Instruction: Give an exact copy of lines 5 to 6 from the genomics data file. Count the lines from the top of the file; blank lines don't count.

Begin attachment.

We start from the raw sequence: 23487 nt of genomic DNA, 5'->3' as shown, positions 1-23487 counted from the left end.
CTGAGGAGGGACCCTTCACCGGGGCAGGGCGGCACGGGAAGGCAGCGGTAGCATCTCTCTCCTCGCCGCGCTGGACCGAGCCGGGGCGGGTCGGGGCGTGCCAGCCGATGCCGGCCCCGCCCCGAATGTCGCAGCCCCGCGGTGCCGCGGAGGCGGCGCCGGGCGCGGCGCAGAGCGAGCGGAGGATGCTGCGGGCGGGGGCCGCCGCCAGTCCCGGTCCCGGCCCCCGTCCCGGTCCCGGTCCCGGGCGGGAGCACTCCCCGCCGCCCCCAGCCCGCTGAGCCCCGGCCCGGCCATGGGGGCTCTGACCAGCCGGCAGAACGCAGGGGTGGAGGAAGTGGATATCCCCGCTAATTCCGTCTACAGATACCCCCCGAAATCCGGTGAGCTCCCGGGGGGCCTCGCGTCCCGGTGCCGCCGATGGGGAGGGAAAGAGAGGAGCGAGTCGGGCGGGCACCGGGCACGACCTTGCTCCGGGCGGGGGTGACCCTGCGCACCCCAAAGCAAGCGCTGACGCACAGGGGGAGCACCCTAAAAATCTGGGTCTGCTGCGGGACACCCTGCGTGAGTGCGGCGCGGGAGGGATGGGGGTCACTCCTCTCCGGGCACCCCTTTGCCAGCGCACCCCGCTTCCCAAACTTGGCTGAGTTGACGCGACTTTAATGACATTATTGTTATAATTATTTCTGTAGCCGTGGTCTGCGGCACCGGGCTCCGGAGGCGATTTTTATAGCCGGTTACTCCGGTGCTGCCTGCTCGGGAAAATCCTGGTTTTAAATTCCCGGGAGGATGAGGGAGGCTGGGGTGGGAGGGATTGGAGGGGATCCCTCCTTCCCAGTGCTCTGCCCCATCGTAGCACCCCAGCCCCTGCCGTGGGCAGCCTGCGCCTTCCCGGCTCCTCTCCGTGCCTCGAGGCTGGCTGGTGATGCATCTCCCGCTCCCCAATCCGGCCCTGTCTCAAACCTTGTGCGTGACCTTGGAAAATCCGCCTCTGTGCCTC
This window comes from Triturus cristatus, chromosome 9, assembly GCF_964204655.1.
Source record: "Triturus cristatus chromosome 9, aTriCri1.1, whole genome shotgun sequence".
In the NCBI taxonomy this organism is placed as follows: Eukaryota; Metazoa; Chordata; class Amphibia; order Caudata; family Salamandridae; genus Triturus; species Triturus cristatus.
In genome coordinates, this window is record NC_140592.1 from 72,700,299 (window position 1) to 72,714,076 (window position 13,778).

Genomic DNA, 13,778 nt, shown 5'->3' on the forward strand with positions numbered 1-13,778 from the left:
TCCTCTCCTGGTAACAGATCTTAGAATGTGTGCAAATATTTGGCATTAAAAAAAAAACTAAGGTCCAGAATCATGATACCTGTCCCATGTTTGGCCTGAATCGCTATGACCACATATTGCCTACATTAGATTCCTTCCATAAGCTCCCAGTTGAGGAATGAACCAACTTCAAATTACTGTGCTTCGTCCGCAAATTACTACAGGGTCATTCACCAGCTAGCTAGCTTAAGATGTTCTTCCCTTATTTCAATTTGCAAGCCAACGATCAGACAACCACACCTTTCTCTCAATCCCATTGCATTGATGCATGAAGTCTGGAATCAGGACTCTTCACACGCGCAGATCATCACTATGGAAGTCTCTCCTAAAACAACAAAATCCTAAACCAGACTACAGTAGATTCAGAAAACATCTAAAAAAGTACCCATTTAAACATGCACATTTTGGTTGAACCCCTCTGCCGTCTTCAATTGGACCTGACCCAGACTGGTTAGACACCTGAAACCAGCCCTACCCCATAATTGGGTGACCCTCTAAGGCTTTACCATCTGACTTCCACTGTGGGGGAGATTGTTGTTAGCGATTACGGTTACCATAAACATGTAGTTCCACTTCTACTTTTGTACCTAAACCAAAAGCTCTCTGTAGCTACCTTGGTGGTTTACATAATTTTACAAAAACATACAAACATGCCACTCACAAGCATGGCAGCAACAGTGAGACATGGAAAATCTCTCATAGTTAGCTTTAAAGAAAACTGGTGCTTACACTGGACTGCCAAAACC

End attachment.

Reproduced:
In the NCBI taxonomy this organism is placed as follows: Eukaryota; Metazoa; Chordata; class Amphibia; order Caudata; family Salamandridae; genus Triturus; species Triturus cristatus.
In genome coordinates, this window is record NC_140592.1 from 72,700,299 (window position 1) to 72,714,076 (window position 13,778).